Why I love bikes…

…. I started riding bikes 30 years ago precisely because back then most people felt the way Jeremy and others do. It’s a natural enough reaction to lash out at something you don’t understand or from which you feel excluded. And motorcycling is, by its very nature, exclusive. You can fit two people on a bike – I’ve seen four or five on them in places across the world where they are the only available and affordable means of transport – but it’s far better with just one. So yes, it’s exclusive. And there is an exclusive language too. It’s not made up only of jumbled numbers and letters signifying different bikes – although there is a shared shorthand of references to bikes past and present that serves the same bonding purpose as the incomprehensible bollocks I hear football fans rattling on about when they are discussing their shared passion. There is another, deeper set of coded communications amongst bikers; nods on the road, a casual tip of the helmeted head to a biker coming the other way on a sunny day or a more considered, respectful sharing of the moment on an icy morning. These communications are borne not out of bar room bragging or bedroom tugging but are rooted in shared experience.

Maybe it’s the comparative exposure of being out on a bike that brings this readiness to communicate with others doing the same. Riding through some cities where traffic is mostly two-wheeled it's impossible to slip into the cocooned mental state that driving a car through exactly the same place would engender. Stop at a junction on a bike and you are there, outside, your face sharing the same day, the same air as the person on the bike next to you. Not to nod, smile or in some way just acknowledge the presence of another breathing, sentient being next to you would be plain weird. But the sitting ‘on it’ not ‘in it’ nature of a bike (as opposed to a car) effects more than communication.

In a car you are exactly that, ‘in’ the car; it surrounds you and your only means of influencing its movements are through limited and crude controls governing speed and direction. The car then, is to the greater degree, the master of you. On a bike the situation is fundamentally changed: the machine is pretty much the same size as you and you are wrapped around it, holding it. Doubtless that will trigger lots of comments about ‘mounting’ and ‘really liking’ our bikes but what it means is that our influence over the bike’s movements is achieved not only through the simple controls but through the much more finely nuanced and expressive range of body movements and weight-shifts. The driver operates the car. The rider and bike are working together in a much more subtle and involving way. On a bike, you and it make your way down the road together.

Saying they all look the same to you is like saying all flowers or birds look the same… And maybe they do... to you.

Yes, motorcycling is dangerous. Statistically much more so than driving a car. Nobody is forcing you to take that danger on, it’s very much left up to you whether you ride or not and if the potential danger is keeping some people away, then so much the better. I’m the last person to appeal to everyone to join and take up biking. I enjoy the exclusivity, the misconceptions and the fear. If just one dentist is scared away from investing in a brand new R1 and a set of matching leathers so they can impress the staff at the surgery before smearing themselves down the pitwall on a track day then so much the better for all concerned. There are already too many smug twats commuting the wilds of Kensington on Dakar-ready BMW R1200GS believing themselves to be the very image of wotsiface and wotsiface going the Long bloody Way Round on telly when in fact they are a middle-aged man who can’t afford a Ferrari but wants something he feels might impress his colleagues. I’ve argued in the past that if you haven’t got your full bike licence by your 17th birthday then you should be banned for life from taking it up. And a little part of me still feels that way. If it isn’t a passion, a hunger that drives you from the moment you are first able to say the word, ‘motorbike’, then it probably isn’t for you and those of us who do it would rather, if it's all the same to you, that you didn’t. This is our thing. Gerroff.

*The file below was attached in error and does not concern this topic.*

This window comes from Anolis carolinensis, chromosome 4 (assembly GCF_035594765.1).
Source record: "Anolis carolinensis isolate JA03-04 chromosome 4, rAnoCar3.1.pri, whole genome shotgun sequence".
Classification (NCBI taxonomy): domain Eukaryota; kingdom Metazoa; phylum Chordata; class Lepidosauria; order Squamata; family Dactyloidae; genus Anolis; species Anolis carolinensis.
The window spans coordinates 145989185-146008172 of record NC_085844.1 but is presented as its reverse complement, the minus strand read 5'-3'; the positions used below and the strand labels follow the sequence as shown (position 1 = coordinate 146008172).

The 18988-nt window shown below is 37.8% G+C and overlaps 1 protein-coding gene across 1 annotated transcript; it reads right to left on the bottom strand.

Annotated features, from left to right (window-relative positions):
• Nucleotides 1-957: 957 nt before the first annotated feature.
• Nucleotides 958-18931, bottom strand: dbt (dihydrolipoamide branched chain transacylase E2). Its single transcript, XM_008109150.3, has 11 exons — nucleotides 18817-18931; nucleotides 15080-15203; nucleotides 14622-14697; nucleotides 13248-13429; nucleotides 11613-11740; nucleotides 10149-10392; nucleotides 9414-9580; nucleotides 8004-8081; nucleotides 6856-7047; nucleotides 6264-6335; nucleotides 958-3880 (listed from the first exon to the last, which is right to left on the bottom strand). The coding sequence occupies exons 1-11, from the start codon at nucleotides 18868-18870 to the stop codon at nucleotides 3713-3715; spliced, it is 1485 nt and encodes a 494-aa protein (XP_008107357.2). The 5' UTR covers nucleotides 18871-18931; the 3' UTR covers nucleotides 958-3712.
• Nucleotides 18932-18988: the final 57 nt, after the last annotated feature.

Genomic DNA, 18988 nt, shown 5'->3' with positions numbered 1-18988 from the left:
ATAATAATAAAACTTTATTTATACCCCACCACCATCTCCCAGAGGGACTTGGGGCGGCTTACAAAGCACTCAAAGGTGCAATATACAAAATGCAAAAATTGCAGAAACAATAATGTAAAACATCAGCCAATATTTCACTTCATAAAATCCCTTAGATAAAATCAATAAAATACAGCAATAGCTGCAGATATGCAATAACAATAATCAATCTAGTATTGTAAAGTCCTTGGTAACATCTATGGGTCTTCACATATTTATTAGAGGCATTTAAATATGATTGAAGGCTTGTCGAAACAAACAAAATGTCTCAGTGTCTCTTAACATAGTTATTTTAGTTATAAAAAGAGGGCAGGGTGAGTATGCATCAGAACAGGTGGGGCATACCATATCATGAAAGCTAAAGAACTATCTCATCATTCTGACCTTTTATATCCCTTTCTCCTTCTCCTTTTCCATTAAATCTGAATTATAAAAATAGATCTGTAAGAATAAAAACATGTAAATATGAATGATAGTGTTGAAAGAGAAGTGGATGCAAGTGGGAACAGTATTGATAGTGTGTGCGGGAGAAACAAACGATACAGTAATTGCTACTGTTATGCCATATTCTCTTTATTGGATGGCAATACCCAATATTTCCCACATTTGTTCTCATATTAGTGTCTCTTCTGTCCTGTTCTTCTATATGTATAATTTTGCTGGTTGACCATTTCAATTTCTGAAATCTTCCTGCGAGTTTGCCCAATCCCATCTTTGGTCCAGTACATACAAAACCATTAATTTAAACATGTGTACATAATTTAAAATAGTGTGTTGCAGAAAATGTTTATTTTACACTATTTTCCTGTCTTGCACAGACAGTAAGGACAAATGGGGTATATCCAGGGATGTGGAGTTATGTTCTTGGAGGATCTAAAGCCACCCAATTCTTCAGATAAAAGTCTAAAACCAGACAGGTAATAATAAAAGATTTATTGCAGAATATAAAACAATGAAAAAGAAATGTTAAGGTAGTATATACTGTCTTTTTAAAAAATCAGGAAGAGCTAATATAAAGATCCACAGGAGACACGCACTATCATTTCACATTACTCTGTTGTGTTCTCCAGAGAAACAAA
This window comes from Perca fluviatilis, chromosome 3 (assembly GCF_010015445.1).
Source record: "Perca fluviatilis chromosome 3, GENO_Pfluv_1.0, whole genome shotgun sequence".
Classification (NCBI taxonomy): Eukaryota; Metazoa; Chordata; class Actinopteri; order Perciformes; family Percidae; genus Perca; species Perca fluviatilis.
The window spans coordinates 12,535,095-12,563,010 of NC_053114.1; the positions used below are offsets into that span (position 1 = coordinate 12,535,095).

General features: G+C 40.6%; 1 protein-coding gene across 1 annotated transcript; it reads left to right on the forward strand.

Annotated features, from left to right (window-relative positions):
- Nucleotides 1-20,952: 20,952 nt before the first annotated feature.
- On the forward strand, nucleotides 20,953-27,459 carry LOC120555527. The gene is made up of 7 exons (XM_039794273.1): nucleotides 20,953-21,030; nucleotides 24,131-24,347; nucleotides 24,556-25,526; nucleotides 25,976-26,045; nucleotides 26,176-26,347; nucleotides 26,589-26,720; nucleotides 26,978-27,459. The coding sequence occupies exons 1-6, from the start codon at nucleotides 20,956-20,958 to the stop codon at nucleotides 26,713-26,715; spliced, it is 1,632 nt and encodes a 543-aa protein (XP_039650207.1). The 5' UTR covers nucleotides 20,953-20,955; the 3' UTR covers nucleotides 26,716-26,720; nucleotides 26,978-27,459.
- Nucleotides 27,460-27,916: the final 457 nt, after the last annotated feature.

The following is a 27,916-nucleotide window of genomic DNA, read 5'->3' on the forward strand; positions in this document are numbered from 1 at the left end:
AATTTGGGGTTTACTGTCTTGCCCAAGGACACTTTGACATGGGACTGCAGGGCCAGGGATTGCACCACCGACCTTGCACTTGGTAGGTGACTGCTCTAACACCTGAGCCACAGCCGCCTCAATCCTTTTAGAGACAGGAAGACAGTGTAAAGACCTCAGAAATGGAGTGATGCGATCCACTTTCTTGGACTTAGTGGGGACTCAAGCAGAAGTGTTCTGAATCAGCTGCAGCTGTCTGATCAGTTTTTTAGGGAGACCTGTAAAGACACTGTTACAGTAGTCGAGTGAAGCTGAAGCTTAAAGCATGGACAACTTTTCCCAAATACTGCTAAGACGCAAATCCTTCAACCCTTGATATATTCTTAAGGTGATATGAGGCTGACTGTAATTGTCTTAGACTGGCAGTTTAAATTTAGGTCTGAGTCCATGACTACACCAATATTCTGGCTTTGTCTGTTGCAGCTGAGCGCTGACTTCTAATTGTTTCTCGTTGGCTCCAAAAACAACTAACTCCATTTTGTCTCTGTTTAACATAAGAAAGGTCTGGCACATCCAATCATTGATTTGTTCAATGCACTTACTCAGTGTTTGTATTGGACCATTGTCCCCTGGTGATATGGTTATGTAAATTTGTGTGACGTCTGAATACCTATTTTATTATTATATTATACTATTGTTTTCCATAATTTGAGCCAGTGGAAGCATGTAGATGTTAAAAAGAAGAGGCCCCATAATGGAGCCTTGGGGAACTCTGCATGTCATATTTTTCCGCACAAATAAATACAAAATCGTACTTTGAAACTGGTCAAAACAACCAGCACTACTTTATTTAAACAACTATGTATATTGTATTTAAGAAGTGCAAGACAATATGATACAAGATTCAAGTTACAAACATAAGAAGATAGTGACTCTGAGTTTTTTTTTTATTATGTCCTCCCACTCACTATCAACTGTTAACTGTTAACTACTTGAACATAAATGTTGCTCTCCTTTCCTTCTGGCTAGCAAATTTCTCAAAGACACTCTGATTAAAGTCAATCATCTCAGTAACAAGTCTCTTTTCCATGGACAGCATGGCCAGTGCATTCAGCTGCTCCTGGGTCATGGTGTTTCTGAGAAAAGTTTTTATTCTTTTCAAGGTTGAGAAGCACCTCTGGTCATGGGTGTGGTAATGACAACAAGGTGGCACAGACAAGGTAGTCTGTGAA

New Love food? Try foodtribe.

Join in

Comments (296)
  • I’m getting my full license now at age 31. Until now, I simply couldn’t afford it.

    But I knew I would do it way back, when I first sat on the backseat of my dads 50cc Simson S50 Moped.

    And when all my friends drove plastic scooters, I got an old moped, because I wanted a clutch and gears and tank between the legs.

    But now I have the great advantage of working at a motorbike dealership/garage. And I can’t wait for my first real bike 🏍.

    1 year ago
    6 Bumps
  • 1 year ago
    2 Bumps

YOU MIGHT ALSO LIKE

Post sponsored by

Here’s everything we know so far about the new Ford Mustang Mach-E
Sportscar owners pay tribute at young petrolhead's funeral
296